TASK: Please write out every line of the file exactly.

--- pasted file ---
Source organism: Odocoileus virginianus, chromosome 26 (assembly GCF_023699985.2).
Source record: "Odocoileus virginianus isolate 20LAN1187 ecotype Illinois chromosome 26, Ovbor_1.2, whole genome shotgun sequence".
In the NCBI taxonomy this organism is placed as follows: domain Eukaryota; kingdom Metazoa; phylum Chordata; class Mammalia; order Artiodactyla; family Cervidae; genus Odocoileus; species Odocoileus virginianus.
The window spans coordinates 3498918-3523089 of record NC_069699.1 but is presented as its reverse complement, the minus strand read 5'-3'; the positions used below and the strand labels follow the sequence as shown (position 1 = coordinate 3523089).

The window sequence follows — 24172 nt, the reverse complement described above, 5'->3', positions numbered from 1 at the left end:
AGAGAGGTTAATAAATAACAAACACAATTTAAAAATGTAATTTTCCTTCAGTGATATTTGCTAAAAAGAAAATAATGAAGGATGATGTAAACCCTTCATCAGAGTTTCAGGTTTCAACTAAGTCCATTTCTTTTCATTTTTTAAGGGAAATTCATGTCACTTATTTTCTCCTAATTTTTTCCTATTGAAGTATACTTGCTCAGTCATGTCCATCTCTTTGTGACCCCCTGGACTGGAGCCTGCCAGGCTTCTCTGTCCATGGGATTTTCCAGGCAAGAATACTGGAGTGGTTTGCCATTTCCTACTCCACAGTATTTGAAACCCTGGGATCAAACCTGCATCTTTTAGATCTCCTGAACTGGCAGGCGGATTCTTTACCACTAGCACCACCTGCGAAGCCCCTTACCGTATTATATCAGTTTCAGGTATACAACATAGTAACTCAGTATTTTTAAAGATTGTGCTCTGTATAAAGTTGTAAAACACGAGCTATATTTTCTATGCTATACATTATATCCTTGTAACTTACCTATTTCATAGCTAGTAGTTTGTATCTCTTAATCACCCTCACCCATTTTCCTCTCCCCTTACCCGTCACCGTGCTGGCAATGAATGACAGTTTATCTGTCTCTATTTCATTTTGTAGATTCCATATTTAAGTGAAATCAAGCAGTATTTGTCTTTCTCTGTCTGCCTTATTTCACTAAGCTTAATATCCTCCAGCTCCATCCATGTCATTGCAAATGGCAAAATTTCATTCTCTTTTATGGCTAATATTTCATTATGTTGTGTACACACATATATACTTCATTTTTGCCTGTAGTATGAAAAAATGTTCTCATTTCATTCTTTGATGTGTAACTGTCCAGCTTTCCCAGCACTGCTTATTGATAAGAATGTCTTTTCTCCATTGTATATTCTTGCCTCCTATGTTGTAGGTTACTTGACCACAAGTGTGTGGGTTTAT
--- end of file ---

Source organism: Odocoileus virginianus, chromosome 26 (assembly GCF_023699985.2).
Source record: "Odocoileus virginianus isolate 20LAN1187 ecotype Illinois chromosome 26, Ovbor_1.2, whole genome shotgun sequence".
In the NCBI taxonomy this organism is placed as follows: domain Eukaryota; kingdom Metazoa; phylum Chordata; class Mammalia; order Artiodactyla; family Cervidae; genus Odocoileus; species Odocoileus virginianus.
The window spans coordinates 3498918-3523089 of record NC_069699.1 but is presented as its reverse complement, the minus strand read 5'-3'; the positions used below and the strand labels follow the sequence as shown (position 1 = coordinate 3523089).

The window sequence follows — 24172 nt, the reverse complement described above, 5'->3', positions numbered from 1 at the left end:
AGAGAGGTTAATAAATAACAAACACAATTTAAAAATGTAATTTTCCTTCAGTGATATTTGCTAAAAAGAAAATAATGAAGGATGATGTAAACCCTTCATCAGAGTTTCAGGTTTCAACTAAGTCCATTTCTTTTCATTTTTTAAGGGAAATTCATGTCACTTATTTTCTCCTAATTTTTTCCTATTGAAGTATACTTGCTCAGTCATGTCCATCTCTTTGTGACCCCCTGGACTGGAGCCTGCCAGGCTTCTCTGTCCATGGGATTTTCCAGGCAAGAATACTGGAGTGGTTTGCCATTTCCTACTCCACAGTATTTGAAACCCTGGGATCAAACCTGCATCTTTTAGATCTCCTGAACTGGCAGGCGGATTCTTTACCACTAGCACCACCTGCGAAGCCCCTTACCGTATTATATCAGTTTCAGGTATACAACATAGTAACTCAGTATTTTTAAAGATTGTGCTCTGTATAAAGTTGTAAAACACGAGCTATATTTTCTATGCTATACATTATATCCTTGTAACTTACCTATTTCATAGCTAGTAGTTTGTATCTCTTAATCACCCTCACCCATTTTCCTCTCCCCTTACCCGTCACCGTGCTGGCAATGAATGACAGTTTATCTGTCTCTATTTCATTTTGTAGATTCCATATTTAAGTGAAATCAAGCAGTATTTGTCTTTCTCTGTCTGCCTTATTTCACTAAGCTTAATATCCTCCAGCTCCATCCATGTCATTGCAAATGGCAAAATTTCATTCTCTTTTATGGCTAATATTTCATTATGTTGTGTACACACATATATACTTCATTTTTGCCTGTAGTATGAAAAAATGTTCTCATTTCATTCTTTGATGTGTAACTGTCCAGCTTTCCCAGCACTGCTTATTGATAAGAATGTCTTTTCTCCATTGTATATTCTTGCCTCCTATGTTGTAGGTTACTTGACCACAAGTGTGTGGGTTTAT